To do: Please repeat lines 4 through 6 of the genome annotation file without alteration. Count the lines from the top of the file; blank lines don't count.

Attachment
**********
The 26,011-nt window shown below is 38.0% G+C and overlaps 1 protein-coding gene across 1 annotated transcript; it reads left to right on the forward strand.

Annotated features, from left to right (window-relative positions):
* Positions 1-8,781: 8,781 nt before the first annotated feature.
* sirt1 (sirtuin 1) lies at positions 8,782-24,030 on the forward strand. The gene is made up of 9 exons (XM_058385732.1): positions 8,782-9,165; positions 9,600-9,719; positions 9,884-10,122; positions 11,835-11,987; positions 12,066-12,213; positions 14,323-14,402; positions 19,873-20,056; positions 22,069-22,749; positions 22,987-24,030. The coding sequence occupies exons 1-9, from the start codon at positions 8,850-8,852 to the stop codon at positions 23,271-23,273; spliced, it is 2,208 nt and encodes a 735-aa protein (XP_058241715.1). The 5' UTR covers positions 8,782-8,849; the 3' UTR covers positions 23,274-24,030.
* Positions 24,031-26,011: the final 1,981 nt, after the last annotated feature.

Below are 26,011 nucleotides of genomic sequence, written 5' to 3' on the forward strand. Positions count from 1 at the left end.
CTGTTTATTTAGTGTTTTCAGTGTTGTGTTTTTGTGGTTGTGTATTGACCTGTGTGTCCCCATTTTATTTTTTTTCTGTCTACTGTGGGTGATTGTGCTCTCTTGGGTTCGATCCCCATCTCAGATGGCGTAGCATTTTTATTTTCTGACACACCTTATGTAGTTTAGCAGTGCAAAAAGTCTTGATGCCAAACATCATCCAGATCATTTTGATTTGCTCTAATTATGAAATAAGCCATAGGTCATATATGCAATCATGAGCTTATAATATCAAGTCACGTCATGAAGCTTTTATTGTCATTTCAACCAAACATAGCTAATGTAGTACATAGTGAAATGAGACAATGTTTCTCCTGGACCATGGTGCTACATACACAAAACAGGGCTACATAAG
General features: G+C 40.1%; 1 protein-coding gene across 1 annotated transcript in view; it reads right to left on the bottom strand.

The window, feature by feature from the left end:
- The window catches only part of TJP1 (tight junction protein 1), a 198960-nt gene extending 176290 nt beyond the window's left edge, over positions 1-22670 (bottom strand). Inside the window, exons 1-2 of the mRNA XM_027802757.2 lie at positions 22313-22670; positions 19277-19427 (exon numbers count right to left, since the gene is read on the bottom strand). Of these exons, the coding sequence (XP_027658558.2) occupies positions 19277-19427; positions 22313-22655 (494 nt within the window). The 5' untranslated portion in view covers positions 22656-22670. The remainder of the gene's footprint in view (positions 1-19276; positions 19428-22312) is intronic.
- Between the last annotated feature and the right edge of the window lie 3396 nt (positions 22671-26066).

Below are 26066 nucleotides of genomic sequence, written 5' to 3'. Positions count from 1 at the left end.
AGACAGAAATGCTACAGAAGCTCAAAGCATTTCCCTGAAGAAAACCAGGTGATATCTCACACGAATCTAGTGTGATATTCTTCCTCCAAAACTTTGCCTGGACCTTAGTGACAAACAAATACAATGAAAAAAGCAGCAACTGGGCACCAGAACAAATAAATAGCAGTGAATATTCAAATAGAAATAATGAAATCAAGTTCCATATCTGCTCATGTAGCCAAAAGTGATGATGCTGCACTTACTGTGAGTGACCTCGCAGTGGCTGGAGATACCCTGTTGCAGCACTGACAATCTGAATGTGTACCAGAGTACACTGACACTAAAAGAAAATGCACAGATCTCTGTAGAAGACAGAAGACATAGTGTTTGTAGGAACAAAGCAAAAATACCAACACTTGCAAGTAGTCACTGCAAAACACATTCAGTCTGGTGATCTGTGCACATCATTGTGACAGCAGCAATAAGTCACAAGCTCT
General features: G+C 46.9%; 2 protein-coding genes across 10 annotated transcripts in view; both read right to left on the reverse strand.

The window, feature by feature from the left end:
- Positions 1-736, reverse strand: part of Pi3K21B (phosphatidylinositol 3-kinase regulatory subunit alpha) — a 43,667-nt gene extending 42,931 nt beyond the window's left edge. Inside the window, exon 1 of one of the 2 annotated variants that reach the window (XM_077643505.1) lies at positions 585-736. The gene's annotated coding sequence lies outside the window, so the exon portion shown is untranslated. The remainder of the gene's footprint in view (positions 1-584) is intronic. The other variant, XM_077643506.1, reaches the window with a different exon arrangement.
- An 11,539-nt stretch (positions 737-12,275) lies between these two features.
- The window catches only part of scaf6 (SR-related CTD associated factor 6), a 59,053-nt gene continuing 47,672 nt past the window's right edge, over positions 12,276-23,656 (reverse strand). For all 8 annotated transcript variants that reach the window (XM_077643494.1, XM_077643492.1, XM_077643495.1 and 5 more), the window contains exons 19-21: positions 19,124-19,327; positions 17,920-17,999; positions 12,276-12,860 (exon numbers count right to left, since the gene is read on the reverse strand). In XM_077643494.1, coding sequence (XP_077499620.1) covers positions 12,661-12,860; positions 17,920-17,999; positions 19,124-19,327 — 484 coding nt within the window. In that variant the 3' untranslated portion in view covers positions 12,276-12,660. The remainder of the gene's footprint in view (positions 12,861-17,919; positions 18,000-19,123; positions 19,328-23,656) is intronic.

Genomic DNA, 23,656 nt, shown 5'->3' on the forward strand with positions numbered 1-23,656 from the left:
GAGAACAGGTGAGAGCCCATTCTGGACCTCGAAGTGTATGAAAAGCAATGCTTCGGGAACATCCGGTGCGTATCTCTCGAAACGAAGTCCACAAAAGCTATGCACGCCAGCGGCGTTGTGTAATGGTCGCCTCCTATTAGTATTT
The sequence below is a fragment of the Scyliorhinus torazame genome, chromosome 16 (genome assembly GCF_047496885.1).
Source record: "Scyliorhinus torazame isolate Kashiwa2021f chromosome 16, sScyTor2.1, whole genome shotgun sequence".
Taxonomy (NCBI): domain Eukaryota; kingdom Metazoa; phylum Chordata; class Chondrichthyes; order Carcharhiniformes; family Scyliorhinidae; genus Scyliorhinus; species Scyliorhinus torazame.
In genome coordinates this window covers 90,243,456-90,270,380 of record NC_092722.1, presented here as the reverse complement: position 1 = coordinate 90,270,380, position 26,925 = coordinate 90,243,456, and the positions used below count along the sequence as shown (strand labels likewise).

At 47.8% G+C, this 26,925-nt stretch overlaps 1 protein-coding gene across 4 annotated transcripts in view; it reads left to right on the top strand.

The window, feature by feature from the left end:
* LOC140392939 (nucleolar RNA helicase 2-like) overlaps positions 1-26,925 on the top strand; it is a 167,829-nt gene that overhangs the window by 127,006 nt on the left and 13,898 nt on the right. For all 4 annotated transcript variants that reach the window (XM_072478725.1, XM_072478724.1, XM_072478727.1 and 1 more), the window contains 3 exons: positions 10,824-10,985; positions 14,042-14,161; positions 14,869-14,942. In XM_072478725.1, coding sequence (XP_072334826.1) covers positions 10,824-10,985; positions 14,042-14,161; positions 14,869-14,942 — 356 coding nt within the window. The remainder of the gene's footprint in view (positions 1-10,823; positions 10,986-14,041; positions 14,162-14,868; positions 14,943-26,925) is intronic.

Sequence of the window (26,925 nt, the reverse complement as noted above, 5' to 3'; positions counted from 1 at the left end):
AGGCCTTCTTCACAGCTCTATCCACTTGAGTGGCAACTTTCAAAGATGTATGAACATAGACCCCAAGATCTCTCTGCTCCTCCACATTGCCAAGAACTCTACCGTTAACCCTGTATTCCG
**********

* sirt1 (sirtuin 1) lies at positions 8,782-24,030 on the forward strand. The gene is made up of 9 exons (XM_058385732.1): positions 8,782-9,165; positions 9,600-9,719; positions 9,884-10,122; positions 11,835-11,987; positions 12,066-12,213; positions 14,323-14,402; positions 19,873-20,056; positions 22,069-22,749; positions 22,987-24,030. The coding sequence occupies exons 1-9, from the start codon at positions 8,850-8,852 to the stop codon at positions 23,271-23,273; spliced, it is 2,208 nt and encodes a 735-aa protein (XP_058241715.1). The 5' UTR covers positions 8,782-8,849; the 3' UTR covers positions 23,274-24,030.
* Positions 24,031-26,011: the final 1,981 nt, after the last annotated feature.

Below are 26,011 nucleotides of genomic sequence, written 5' to 3' on the forward strand. Positions count from 1 at the left end.